Donated in the early 1980s by an American member, this selection of the ancient ‘Trout’ variety produces pale-green, luscious young pods, or, if allowed to dry, tasty white seeds speckled with burgundy. Carries pods high on the compact plants so may need staking later in the season. Found by Seed Guardians to be particularly disease resistant.
Thought to have originated in Poland, this variety produces creamish-white flowers followed by very attractive pods that, when mature, are green flushed with red. Can be used fresh as a succulent, stringless green bean, ideal for salads. Alternatively, the half white and half red, sometimes mottled, dried beans make an attractive addition to soups and stews. Seed Guardian Jackie Newey thinks that they are “amazing!” and grows some every year.
Named after the Hopi people, a Native American tribe of north-east Arizona who used the black beans both for food and as a dye. The compact (35-50cm) but prolific plants produce dark lilac flowers followed by a generous crop of flat, greenish-yellow pods. These can be eaten fresh when young, or allowed to mature when the dried beans are great in chillis or as refried beans. Also thought to show some drought resistance. Sow to harvest 90 days (approx.)
Dating back to at least 1882, this Dutch-bred variety was used by the English as a forcing bean for hothouses. Produces compact plants (30-50cm) with white flowers followed by green pods that lighten with age to almost a silver-white giving, with a little imagination, the impression of icicles. Great fresh; either raw in salads when very young, or lightly steamed. Good flavour and texture when cooked after freezing, also dries well for use as a pulse. Sow to harvest 50-70 days (approx.)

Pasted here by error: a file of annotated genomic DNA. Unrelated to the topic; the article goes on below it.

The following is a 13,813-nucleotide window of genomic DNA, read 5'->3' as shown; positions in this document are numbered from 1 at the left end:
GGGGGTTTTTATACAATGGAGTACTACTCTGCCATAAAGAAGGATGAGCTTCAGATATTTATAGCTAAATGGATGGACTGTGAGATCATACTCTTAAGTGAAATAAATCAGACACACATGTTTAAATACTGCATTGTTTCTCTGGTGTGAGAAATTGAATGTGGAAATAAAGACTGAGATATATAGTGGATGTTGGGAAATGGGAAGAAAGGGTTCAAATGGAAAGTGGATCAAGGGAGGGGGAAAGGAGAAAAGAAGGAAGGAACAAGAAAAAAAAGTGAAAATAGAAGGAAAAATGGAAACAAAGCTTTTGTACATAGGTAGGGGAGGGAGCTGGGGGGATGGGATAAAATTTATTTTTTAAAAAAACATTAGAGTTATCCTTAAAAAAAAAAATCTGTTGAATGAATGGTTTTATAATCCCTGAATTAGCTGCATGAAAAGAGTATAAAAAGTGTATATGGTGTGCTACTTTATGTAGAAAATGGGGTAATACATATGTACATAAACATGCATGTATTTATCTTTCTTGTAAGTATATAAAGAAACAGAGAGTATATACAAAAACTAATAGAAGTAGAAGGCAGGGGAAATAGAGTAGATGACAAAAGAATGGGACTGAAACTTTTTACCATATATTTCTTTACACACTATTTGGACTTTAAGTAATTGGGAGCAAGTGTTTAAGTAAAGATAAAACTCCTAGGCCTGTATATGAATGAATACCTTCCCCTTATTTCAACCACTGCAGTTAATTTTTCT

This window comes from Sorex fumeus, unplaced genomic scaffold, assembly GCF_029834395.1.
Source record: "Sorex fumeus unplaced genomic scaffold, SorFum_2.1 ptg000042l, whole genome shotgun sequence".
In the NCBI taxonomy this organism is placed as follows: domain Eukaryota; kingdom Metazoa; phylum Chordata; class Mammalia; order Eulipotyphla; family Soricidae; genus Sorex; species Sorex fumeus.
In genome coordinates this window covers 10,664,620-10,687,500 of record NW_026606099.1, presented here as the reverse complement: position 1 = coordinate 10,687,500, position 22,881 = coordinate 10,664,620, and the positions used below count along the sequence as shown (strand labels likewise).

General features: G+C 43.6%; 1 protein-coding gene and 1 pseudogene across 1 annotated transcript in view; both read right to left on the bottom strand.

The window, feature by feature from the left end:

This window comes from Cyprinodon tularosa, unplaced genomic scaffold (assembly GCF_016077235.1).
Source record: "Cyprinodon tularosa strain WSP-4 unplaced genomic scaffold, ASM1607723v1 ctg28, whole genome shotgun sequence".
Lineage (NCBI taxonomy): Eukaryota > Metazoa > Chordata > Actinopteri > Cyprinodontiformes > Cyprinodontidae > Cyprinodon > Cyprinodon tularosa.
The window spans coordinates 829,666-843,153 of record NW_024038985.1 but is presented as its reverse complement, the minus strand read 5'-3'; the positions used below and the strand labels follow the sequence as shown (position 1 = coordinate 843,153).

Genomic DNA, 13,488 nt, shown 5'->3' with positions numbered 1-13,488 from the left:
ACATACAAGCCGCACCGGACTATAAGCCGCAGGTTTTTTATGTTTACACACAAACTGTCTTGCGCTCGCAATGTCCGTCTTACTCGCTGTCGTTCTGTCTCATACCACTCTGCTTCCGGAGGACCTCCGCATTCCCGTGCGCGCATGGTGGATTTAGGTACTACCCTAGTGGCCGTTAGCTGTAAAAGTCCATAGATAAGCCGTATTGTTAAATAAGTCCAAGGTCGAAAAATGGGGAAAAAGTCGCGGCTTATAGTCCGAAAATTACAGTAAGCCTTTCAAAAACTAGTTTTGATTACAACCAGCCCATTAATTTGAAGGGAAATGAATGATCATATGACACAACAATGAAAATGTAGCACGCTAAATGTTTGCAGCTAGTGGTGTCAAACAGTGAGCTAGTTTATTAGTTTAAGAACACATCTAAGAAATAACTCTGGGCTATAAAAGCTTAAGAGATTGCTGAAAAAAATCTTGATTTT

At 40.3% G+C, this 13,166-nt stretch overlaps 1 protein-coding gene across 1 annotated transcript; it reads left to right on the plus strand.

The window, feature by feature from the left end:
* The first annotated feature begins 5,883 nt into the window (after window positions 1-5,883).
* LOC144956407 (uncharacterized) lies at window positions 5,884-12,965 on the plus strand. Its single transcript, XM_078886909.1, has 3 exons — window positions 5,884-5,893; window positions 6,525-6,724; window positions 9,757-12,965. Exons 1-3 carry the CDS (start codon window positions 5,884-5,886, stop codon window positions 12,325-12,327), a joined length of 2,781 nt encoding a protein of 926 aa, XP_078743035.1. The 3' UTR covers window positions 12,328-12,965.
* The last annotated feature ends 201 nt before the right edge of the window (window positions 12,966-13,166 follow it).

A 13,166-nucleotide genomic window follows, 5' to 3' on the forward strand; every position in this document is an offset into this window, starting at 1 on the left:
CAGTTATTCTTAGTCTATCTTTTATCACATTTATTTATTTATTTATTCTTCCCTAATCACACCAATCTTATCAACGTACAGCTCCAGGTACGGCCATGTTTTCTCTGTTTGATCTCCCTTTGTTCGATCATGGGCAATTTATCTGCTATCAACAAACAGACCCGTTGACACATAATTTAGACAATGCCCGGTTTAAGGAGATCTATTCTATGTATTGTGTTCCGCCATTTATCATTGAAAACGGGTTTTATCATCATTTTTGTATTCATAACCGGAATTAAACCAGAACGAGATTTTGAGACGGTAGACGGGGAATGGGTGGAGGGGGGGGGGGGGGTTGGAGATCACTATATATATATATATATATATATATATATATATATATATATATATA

A vigorous pea bean with beautiful white flowers followed by lumpy-looking but succulent, tender and stringless pods. Best cooked straight from the plant when young. However, the bicoloured white and brownish-purple dried beans store very well. If you are looking for quality of flavour, not quantity of yield, this is the bean for you. A delicious bean!
Originally from the Royal Botanic Gardens, Kew, this cream-seeded variety has been handed down for at least three generations in our donor's family. The purple-pink flowers are complemented by purple-tinged leaves and stems, and followed by flat purple pods. These pods have excellent flavour, perfect for eating fresh or freezing, and when dried the beans have a rich, nutty flavour.
This pea bean was donated by a member, who discovered them in a Majorcan market during the late 1980s. The seeds are the typical bicolour of pea beans; however, the maroon half is additionally striped with brown. Produces tall (up to 2.5m), strong vines and a good yield of tasty pods, but can be a little stringy if used fresh, and is best used as a drying bean.
Syn. Dutch Half Runner. This white seeded variety originates with the settlers of the Dutch Fork Section of South Carolina, USA. Growing to around 1.2m in height it produces white flowers and short, straight, pale green pods over a long season. When eaten young the pods are stringless and tasty, although the beans are equally delicious dried.
Grown by Mr Brooks in the 1960s, but passed to us by his neighbour, who has grown the beans since 1969. The buff-coloured seeds produce 50-60cm plants and very attractive mauve and lilac flowers followed by slim, flat, purple pods. Best picked when young as pods become a little stringy as they mature. Sow to harvest 70 days (approx.)
Our Leicestershire-based donor acquired these seeds from her neighbour who, in turn, had been given them by a cousin, Mrs Lewis from Suffolk. Mrs Lewis said that this bean could not be bought commercially any more and believed it to be ‘Purple Pod’, mentioned in a 1979 Percy Thrower book. Grows to 1.8m with purple stems and very dark leaves. Small purple flowers are followed by bright, shiny, flat purple pods which, when young, are delicious steamed. The dried beans have a lovely nutty flavour.